Teach patients to strictly avoid sun exposure/UV radiation. Remind patients and parents that UV radiation-induced damage is cumulative. In addition to applying sunscreen to all exposed skin areas at all times, patients should also wear protective clothing that covers all body areas, hats and UV protective goggles to minimize UV-induced damage.
Encourage patients to perform as many normally daytime activities at night.
Advise patients to have their homes and cars fitted with special window films that block UV light.
For school-aged children, it is important to educate school personnel (teachers and students) on the implications of having a child with XP in the classroom. Everyone must be assured that this is not a contagious disease. Protecting the patient from the effects of UV light is accomplished by keeping the child away from windows, pulling the window shades down at all times when the child is in the classroom, and reminding or helping the child to apply sunscreen on all sun-exposed areas of the body every 2 hours.
There should be an established plan and arrangement for XP patients when the school needs to be evacuated (either in an emergency or during a fire drill).
With regard to skin care, encourage patients to keep their skin well moisturized as they are particularly prone to xerosis. Teach patients to apply a moisturizer immediately after taking a shower or bath.
Because patients must avoid UV light at all times, XP patients are particularly prone to vitamin D deficiency. Therefore, advise patients to take a vitamin D supplement on a routine basis.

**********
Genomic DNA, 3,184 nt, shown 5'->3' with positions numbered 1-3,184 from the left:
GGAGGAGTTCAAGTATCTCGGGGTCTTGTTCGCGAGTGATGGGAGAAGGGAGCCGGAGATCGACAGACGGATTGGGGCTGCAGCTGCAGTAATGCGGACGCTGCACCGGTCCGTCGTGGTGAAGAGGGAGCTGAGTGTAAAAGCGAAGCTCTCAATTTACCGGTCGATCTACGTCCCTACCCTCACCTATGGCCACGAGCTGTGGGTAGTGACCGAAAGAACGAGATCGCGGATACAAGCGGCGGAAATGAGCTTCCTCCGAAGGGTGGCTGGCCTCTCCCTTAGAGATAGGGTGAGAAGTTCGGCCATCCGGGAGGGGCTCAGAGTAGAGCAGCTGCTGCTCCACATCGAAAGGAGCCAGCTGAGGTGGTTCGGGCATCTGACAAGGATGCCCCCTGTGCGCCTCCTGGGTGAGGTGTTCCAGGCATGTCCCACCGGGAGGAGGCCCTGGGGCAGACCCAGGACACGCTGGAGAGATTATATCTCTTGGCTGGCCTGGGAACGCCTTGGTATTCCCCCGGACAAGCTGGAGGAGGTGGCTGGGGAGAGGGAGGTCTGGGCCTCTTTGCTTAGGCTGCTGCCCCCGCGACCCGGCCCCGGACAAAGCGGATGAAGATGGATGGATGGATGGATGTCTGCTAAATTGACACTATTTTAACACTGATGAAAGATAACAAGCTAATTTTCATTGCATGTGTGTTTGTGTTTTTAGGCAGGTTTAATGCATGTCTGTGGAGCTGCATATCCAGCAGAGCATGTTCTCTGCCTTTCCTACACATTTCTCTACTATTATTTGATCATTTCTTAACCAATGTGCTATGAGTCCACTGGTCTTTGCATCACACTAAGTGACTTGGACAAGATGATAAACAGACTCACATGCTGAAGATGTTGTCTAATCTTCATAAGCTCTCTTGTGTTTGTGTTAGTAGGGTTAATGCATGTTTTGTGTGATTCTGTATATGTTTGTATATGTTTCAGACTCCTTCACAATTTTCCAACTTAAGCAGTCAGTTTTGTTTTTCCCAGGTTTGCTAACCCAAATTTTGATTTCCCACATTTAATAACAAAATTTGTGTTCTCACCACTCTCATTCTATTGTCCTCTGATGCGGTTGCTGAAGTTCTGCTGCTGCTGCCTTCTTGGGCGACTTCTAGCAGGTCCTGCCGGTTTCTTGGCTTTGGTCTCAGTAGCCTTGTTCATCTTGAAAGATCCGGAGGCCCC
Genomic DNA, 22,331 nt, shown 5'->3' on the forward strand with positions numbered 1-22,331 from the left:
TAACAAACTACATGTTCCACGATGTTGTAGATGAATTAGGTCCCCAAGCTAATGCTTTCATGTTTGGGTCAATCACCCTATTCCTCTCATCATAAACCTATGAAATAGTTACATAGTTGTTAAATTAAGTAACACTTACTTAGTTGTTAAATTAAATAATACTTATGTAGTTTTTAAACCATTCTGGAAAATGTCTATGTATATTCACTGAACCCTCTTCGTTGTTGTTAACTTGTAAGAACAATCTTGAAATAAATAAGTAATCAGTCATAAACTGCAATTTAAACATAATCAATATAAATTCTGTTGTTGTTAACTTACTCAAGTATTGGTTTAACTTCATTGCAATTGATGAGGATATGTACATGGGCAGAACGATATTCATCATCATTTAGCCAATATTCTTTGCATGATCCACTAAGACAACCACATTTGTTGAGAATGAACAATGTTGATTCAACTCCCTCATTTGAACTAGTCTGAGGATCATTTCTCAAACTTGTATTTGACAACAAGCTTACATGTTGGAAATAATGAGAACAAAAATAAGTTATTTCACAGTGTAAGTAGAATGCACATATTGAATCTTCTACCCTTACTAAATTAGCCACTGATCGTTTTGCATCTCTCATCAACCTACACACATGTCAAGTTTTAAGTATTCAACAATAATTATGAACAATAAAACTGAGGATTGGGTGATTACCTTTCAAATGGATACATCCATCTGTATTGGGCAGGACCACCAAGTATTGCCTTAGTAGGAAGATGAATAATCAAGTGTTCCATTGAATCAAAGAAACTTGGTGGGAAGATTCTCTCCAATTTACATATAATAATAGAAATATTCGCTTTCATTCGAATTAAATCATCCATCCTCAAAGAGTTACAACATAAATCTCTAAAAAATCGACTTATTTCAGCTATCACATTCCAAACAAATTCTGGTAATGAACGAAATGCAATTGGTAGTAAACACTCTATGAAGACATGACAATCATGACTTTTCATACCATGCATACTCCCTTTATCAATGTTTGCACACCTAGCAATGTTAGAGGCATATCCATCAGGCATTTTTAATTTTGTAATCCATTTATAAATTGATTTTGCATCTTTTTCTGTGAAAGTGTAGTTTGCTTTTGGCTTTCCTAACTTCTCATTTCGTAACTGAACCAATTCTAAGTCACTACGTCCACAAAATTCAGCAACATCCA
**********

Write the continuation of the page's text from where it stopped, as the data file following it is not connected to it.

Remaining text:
Teach patients how to recognize the early signs of skin cancer by monitoring for the development of new lesions or changes in size and color of existing ones (explain the ABCD’s of melanoma – asymmetry, border irregularity, color changes/unevenness, diameter increases) and to seek treatment as soon as possible when any of these changes are observed.
Encourage patients to obtain annual dental exams by dentists/oral surgeons, who can evaluate for oral lesions and dental caries (both of which are seen at a significantly increased rate).
Patients with neurological abnormalities should be followed closely by neurology.
Advise patients to obtain ophthalmological exams on at least an annual basis and sooner if they develop vision changes or other ophthalmological complaints.
Encourage patients to visit the XP Society website for more information at www.xps.org. The XP Family Support Group (www.xpfamilysupport.org) is another excellent foundation that provides support for XP patients and their families.
Unusual Clinical Scenarios to Consider in Patient Management
XP is primarily a clinical diagnosis that should be suspected in any young child who has increased sensitivity to sunlight, who easily develops severe sunburns with minimal exposure to UV light.
The de Sanctis-Caccione syndrome is a special from of XP characterized by severe neurological involvement with patients demonstrating mental retardation, growth retardation, spasticity, ataxia, immature sexual development, Achilles tendon shortening, and eventual quadraparesis.